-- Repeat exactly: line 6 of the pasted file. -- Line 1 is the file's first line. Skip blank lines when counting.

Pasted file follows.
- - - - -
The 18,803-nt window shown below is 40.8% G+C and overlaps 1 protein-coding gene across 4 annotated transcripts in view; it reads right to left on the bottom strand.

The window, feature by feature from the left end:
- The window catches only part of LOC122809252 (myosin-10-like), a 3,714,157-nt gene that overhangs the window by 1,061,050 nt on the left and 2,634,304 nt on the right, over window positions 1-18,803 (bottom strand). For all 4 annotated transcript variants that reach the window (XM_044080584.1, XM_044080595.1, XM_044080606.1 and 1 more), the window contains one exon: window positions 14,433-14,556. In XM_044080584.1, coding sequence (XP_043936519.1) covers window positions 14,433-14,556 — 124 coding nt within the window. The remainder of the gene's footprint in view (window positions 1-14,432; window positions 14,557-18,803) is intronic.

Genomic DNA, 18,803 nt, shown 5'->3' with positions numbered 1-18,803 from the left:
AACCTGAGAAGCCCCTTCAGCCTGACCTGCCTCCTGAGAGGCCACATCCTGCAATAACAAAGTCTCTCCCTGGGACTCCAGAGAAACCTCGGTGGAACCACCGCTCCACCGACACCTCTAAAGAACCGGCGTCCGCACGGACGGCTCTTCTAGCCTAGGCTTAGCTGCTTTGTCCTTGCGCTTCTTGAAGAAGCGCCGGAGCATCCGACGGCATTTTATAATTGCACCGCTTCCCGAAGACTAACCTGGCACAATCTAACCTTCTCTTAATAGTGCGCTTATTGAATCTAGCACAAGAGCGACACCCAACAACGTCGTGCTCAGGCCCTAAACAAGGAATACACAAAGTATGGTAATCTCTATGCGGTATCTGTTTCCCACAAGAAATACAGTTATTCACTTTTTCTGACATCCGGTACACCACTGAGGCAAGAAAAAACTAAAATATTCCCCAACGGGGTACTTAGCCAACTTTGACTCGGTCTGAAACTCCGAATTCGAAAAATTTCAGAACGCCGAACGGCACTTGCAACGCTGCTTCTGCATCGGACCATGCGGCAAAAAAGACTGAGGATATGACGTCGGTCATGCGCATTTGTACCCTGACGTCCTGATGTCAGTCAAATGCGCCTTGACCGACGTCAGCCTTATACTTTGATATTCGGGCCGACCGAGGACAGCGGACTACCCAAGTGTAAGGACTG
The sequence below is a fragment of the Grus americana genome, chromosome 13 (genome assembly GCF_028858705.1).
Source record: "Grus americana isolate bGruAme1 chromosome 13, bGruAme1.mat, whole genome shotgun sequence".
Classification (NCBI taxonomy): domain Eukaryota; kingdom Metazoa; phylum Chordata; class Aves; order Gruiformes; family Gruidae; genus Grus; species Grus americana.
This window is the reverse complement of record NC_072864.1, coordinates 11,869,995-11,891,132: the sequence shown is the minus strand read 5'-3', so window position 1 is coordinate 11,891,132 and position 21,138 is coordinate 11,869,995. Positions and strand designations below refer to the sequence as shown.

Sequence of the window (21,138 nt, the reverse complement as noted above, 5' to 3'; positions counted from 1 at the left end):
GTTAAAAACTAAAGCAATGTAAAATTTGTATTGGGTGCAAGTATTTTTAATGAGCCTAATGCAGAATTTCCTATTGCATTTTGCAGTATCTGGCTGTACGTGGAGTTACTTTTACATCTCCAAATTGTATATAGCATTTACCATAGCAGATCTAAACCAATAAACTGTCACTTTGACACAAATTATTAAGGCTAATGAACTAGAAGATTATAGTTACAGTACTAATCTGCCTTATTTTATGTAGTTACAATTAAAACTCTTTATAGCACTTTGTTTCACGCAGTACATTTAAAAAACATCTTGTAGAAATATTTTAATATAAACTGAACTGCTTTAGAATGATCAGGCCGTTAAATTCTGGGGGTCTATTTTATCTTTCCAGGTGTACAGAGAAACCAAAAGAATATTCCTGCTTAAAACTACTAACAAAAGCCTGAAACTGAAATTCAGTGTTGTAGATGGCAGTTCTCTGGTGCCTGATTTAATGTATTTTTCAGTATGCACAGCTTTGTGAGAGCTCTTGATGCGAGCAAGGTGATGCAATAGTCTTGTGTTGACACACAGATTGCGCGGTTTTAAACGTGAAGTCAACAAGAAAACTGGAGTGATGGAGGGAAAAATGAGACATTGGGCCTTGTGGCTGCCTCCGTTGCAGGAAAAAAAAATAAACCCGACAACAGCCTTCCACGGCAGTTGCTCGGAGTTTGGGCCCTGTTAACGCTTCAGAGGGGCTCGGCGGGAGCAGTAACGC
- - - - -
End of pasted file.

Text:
The sequence below is a fragment of the Grus americana genome, chromosome 13 (genome assembly GCF_028858705.1).